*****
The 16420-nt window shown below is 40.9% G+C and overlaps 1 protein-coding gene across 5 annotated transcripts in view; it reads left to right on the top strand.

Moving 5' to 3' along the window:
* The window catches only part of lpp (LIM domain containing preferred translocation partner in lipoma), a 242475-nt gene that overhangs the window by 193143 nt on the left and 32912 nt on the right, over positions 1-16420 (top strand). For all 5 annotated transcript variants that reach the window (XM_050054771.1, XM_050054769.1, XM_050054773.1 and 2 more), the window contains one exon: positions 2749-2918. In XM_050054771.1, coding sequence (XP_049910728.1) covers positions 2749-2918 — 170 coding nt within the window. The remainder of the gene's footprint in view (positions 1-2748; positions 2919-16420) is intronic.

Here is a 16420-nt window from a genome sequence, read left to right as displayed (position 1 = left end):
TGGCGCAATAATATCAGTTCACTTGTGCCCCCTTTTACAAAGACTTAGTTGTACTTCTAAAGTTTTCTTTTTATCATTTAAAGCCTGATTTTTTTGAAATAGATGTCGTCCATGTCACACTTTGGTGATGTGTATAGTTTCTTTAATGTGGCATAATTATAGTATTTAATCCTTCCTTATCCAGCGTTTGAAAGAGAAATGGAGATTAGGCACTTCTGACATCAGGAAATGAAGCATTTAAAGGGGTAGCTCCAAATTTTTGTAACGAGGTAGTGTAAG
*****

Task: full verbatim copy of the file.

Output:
The 16420-nt window shown below is 40.9% G+C and overlaps 1 protein-coding gene across 5 annotated transcripts in view; it reads left to right on the top strand.

Moving 5' to 3' along the window:
* The window catches only part of lpp (LIM domain containing preferred translocation partner in lipoma), a 242475-nt gene that overhangs the window by 193143 nt on the left and 32912 nt on the right, over positions 1-16420 (top strand). For all 5 annotated transcript variants that reach the window (XM_050054771.1, XM_050054769.1, XM_050054773.1 and 2 more), the window contains one exon: positions 2749-2918. In XM_050054771.1, coding sequence (XP_049910728.1) covers positions 2749-2918 — 170 coding nt within the window. The remainder of the gene's footprint in view (positions 1-2748; positions 2919-16420) is intronic.

Here is a 16420-nt window from a genome sequence, read left to right as displayed (position 1 = left end):
TGGCGCAATAATATCAGTTCACTTGTGCCCCCTTTTACAAAGACTTAGTTGTACTTCTAAAGTTTTCTTTTTATCATTTAAAGCCTGATTTTTTTGAAATAGATGTCGTCCATGTCACACTTTGGTGATGTGTATAGTTTCTTTAATGTGGCATAATTATAGTATTTAATCCTTCCTTATCCAGCGTTTGAAAGAGAAATGGAGATTAGGCACTTCTGACATCAGGAAATGAAGCATTTAAAGGGGTAGCTCCAAATTTTTGTAACGAGGTAGTGTAAG